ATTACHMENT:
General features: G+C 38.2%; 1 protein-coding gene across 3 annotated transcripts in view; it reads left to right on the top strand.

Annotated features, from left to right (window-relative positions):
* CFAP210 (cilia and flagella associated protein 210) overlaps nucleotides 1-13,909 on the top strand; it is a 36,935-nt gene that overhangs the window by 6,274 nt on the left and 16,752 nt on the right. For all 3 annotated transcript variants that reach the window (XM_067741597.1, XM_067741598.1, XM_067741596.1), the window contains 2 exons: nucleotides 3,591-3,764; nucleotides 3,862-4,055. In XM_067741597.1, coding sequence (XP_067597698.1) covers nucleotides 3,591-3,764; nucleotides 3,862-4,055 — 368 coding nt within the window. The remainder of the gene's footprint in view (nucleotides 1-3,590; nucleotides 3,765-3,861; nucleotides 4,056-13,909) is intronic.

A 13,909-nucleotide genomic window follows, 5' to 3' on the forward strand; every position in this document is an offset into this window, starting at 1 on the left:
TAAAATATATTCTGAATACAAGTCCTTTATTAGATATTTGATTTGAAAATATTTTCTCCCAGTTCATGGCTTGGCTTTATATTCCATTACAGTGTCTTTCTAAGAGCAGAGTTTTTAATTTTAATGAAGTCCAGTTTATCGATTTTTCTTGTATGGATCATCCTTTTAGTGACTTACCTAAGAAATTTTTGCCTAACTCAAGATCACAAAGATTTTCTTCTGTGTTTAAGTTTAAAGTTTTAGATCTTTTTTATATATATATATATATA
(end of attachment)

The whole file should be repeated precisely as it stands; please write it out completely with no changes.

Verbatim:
General features: G+C 38.2%; 1 protein-coding gene across 3 annotated transcripts in view; it reads left to right on the top strand.

Annotated features, from left to right (window-relative positions):
* CFAP210 (cilia and flagella associated protein 210) overlaps nucleotides 1-13,909 on the top strand; it is a 36,935-nt gene that overhangs the window by 6,274 nt on the left and 16,752 nt on the right. For all 3 annotated transcript variants that reach the window (XM_067741597.1, XM_067741598.1, XM_067741596.1), the window contains 2 exons: nucleotides 3,591-3,764; nucleotides 3,862-4,055. In XM_067741597.1, coding sequence (XP_067597698.1) covers nucleotides 3,591-3,764; nucleotides 3,862-4,055 — 368 coding nt within the window. The remainder of the gene's footprint in view (nucleotides 1-3,590; nucleotides 3,765-3,861; nucleotides 4,056-13,909) is intronic.

A 13,909-nucleotide genomic window follows, 5' to 3' on the forward strand; every position in this document is an offset into this window, starting at 1 on the left:
TAAAATATATTCTGAATACAAGTCCTTTATTAGATATTTGATTTGAAAATATTTTCTCCCAGTTCATGGCTTGGCTTTATATTCCATTACAGTGTCTTTCTAAGAGCAGAGTTTTTAATTTTAATGAAGTCCAGTTTATCGATTTTTCTTGTATGGATCATCCTTTTAGTGACTTACCTAAGAAATTTTTGCCTAACTCAAGATCACAAAGATTTTCTTCTGTGTTTAAGTTTAAAGTTTTAGATCTTTTTTATATATATATATATATA